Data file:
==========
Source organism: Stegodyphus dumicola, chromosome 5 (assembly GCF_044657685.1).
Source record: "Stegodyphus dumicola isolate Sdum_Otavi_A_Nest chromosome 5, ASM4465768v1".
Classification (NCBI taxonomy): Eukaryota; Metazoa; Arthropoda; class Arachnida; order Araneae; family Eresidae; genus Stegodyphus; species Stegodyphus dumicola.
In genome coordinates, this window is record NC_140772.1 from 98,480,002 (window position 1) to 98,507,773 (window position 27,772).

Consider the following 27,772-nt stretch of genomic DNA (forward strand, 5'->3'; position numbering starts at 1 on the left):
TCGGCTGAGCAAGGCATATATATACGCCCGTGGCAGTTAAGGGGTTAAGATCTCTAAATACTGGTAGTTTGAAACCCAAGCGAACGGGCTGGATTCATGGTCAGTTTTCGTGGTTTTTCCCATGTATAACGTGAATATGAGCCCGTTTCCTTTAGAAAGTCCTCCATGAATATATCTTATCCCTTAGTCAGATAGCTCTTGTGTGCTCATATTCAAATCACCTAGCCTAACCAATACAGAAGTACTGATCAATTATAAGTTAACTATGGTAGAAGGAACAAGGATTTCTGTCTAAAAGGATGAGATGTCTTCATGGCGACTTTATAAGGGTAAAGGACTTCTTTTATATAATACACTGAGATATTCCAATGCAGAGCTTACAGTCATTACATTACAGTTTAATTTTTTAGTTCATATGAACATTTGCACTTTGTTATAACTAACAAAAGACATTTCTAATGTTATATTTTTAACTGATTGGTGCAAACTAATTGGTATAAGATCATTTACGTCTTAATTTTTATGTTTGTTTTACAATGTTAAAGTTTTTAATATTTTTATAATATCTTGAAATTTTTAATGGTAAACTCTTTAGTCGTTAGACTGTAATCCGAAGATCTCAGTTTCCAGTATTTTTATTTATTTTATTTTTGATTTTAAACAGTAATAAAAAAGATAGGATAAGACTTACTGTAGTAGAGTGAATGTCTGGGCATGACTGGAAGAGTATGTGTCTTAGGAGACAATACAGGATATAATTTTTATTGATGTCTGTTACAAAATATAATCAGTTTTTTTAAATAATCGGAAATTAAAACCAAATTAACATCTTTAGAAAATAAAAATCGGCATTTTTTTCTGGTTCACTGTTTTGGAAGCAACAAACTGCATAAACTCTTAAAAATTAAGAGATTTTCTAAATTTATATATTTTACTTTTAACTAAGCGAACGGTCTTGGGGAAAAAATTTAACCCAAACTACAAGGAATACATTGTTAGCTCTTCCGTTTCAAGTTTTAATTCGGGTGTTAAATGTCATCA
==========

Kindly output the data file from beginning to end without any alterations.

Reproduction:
Source organism: Stegodyphus dumicola, chromosome 5 (assembly GCF_044657685.1).
Source record: "Stegodyphus dumicola isolate Sdum_Otavi_A_Nest chromosome 5, ASM4465768v1".
Classification (NCBI taxonomy): Eukaryota; Metazoa; Arthropoda; class Arachnida; order Araneae; family Eresidae; genus Stegodyphus; species Stegodyphus dumicola.
In genome coordinates, this window is record NC_140772.1 from 98,480,002 (window position 1) to 98,507,773 (window position 27,772).

Consider the following 27,772-nt stretch of genomic DNA (forward strand, 5'->3'; position numbering starts at 1 on the left):
TCGGCTGAGCAAGGCATATATATACGCCCGTGGCAGTTAAGGGGTTAAGATCTCTAAATACTGGTAGTTTGAAACCCAAGCGAACGGGCTGGATTCATGGTCAGTTTTCGTGGTTTTTCCCATGTATAACGTGAATATGAGCCCGTTTCCTTTAGAAAGTCCTCCATGAATATATCTTATCCCTTAGTCAGATAGCTCTTGTGTGCTCATATTCAAATCACCTAGCCTAACCAATACAGAAGTACTGATCAATTATAAGTTAACTATGGTAGAAGGAACAAGGATTTCTGTCTAAAAGGATGAGATGTCTTCATGGCGACTTTATAAGGGTAAAGGACTTCTTTTATATAATACACTGAGATATTCCAATGCAGAGCTTACAGTCATTACATTACAGTTTAATTTTTTAGTTCATATGAACATTTGCACTTTGTTATAACTAACAAAAGACATTTCTAATGTTATATTTTTAACTGATTGGTGCAAACTAATTGGTATAAGATCATTTACGTCTTAATTTTTATGTTTGTTTTACAATGTTAAAGTTTTTAATATTTTTATAATATCTTGAAATTTTTAATGGTAAACTCTTTAGTCGTTAGACTGTAATCCGAAGATCTCAGTTTCCAGTATTTTTATTTATTTTATTTTTGATTTTAAACAGTAATAAAAAAGATAGGATAAGACTTACTGTAGTAGAGTGAATGTCTGGGCATGACTGGAAGAGTATGTGTCTTAGGAGACAATACAGGATATAATTTTTATTGATGTCTGTTACAAAATATAATCAGTTTTTTTAAATAATCGGAAATTAAAACCAAATTAACATCTTTAGAAAATAAAAATCGGCATTTTTTTCTGGTTCACTGTTTTGGAAGCAACAAACTGCATAAACTCTTAAAAATTAAGAGATTTTCTAAATTTATATATTTTACTTTTAACTAAGCGAACGGTCTTGGGGAAAAAATTTAACCCAAACTACAAGGAATACATTGTTAGCTCTTCCGTTTCAAGTTTTAATTCGGGTGTTAAATGTCATCA